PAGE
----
Nobody knows exactly how effective the kamikaze campaign was. Since the Japanese continued it until the cessation of hostilities, they obviously considered it more effective than any alternatives. Different sources give varying estimates of ships sunk by the kamikazes, those damaged beyond repair (numerous ships were scrapped after kamikaze attacks without being repaired due to the end of the war and their redundancy), and so forth. A US Air Force Historical Studies Office paper by Dr. Richard P. Hallion gives the following figures:

  • 2800 kamikaze attacks (planes), 14% attack success rate;
  • Approximately 8.5% of all ships hit were sunk;
  • 34 ships sunk;
  • 368 ships damaged (many, as noted above, never repaired);
  • 4900 sailors killed;
  • 4800 wounded.

While a 14% success rate was not very high, it likely was far higher than any alternative open to the Japanese in the final year of the war. The Historical Studies report concluded that "the Kamikaze had the potential to influence events all out of proportion to its actual strength."

Sonia Ki-51 special attack aircraft of Japanese Army Sekicho Squadron diving at USS Columbia in Lingayen Gulf, Philippine Islands, 1729 hours, 6 Jan 1945. Photo taken from the USS California.

By late 1944, the US Navy had a huge fleet that was well-protected and redundant. The US Navy was aided by allies such as the British and Australians who contributed their own capital ships, a process that accelerated with the swift decline of Germany from late 1944 onward (the sinking of the KMS Tirpitz in November 1944 alone freed up several British capital ships for transfer to the Pacific). Only three US capital ships are known to have been sunk by kamikaze during the entire war:

  • St. Lo (25 October 1944);
  • Ommaney Bay (4 January 1945);
  • Bismarck Sea (21 February 1945).

With literally dozens of escort aircraft carriers available, even the 12 aircraft carriers lost by the United States from all causes during the war were easily replaced. In essence, the kamikaze campaign was doomed to ineffectiveness in strategic terms.

USS Saratoga

Even successful mass kamikaze attacks often proved ineffective. For example, the USS Saratoga was struck by six kamikazes on February 21, 1945. The Saratoga (CV-3) was a Lexington-class aircraft carrier. Despite the attack, the Saratoga became one of just three prewar U.S. fleet aircraft carriers - along with Enterprise and Ranger - to serve throughout World War II. If six successful attacks on one target aren't enough to achieve your objective, it is time to consider other alternatives.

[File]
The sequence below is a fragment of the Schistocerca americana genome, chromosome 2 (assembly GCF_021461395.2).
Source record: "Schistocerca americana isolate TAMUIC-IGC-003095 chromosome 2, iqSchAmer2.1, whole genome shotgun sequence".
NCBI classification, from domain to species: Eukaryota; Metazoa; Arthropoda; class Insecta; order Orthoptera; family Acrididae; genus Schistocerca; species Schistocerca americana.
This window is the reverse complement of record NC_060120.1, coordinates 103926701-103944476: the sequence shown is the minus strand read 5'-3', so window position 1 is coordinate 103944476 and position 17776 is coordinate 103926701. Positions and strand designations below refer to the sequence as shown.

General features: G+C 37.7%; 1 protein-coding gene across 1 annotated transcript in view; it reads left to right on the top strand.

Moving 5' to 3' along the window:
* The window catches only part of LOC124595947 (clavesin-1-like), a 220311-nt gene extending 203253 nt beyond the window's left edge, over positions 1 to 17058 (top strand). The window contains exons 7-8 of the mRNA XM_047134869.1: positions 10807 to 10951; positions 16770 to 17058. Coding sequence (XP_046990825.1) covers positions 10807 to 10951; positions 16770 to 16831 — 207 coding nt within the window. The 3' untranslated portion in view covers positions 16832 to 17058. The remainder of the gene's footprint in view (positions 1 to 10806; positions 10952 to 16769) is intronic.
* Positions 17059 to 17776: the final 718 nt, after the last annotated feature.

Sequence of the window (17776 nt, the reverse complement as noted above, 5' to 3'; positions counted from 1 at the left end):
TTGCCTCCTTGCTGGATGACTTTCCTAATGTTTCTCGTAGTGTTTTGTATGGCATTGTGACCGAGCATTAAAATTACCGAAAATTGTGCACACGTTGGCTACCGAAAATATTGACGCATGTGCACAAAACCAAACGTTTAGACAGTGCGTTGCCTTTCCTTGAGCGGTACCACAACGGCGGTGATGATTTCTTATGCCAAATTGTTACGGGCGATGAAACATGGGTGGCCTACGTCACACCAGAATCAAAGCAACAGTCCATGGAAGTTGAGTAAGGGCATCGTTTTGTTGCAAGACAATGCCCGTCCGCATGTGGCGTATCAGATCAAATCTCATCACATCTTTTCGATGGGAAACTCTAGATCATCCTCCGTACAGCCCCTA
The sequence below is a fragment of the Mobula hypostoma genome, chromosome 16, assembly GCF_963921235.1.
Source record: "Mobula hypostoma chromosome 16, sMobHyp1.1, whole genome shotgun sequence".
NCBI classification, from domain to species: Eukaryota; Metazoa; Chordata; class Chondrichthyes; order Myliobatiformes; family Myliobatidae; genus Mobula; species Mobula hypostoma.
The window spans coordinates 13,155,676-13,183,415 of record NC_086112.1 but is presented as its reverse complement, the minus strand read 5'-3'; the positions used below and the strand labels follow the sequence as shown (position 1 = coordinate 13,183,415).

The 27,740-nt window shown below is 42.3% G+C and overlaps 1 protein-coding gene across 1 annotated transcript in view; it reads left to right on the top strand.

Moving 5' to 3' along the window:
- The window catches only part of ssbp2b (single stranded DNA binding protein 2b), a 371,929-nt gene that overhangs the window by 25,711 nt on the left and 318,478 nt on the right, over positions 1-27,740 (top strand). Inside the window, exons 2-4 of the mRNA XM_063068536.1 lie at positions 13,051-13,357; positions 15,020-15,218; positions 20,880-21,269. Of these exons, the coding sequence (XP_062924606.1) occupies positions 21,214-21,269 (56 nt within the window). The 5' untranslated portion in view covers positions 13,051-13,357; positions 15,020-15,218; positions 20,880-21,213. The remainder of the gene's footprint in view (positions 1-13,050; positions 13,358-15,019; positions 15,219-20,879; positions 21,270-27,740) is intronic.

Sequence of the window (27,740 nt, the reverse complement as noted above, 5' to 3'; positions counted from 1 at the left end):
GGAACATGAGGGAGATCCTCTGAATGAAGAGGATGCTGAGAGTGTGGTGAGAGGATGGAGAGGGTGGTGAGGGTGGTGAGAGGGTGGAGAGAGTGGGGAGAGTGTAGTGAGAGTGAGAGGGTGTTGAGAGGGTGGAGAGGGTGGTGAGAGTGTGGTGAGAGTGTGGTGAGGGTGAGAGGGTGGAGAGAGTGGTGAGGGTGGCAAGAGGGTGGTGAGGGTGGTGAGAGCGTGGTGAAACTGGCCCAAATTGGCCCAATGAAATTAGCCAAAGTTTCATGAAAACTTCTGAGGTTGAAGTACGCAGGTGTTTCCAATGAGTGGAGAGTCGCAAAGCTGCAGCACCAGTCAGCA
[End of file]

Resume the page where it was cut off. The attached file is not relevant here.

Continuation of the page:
USS Randolph after a kamikaze attack, March 11, 1945, showing the massive hole in the stern deck.

USS Intrepid Attack

There is a good sequences of photographs taken of one particular attack, that by kamikaze on the aircraft carrier USS Intrepid (CV-11) on 25 November 1944 north of Luzon. This was part of the conquest of the Phillipines.

The Air Group report from the incident states that shortly after noon that day, a large force of Japanese aircraft approached the carrier. Within five minutes, two kamikazes hit the carrier. The death toll was six officers and fifty-nine crew, though it didn't become clear until much later how many were lost (the actual report from Air Group 18 states "sixty were dead, fifteen missing, and about one hundred wounded.")

Incredibly, Intrepid remained fully operational throughout and stayed in station within the task group. Due to efficient fire-fighting practices, the blaze was extinguished in less than two hours and the carrier proceeded on with its mission, carrying out strikes within days. The carrier survived the war, helped recover space capsules for NASA in the 1960s, and now is on permanent display at the Hudson River in Manhattan, New York.

Taken from the Battleship New Jersey (BB-62). A Japanese kamikaze plane approaches the aircraft carrier Intrepid. 25 November 1944. (U.S. Naval Academy)

The flaming remains of the shot-up Japanese plane manages to hit the carrier Intrepid.

A few moments later, the Intrepid is hit. Notice all the anti-aircraft crew on the battleship - this is why not a single US battleship was put out of action by kamikazes during the war and less-protected ships were chosen as targets.

Caption: "U.S Navy sailors bury comrades at sea following two Japanese kamikaze strikes aboard the USS Intrepid (CV-11), an Essex-class aircraft carrier. On 25 November 1944..... two kamikazes crashed into the carrier killing six officers and fifty-nine crew.... Near the Philippines, en route to San Francisco, California, U.S.A. 26 November 1944. Image take by Barrett Gallagher."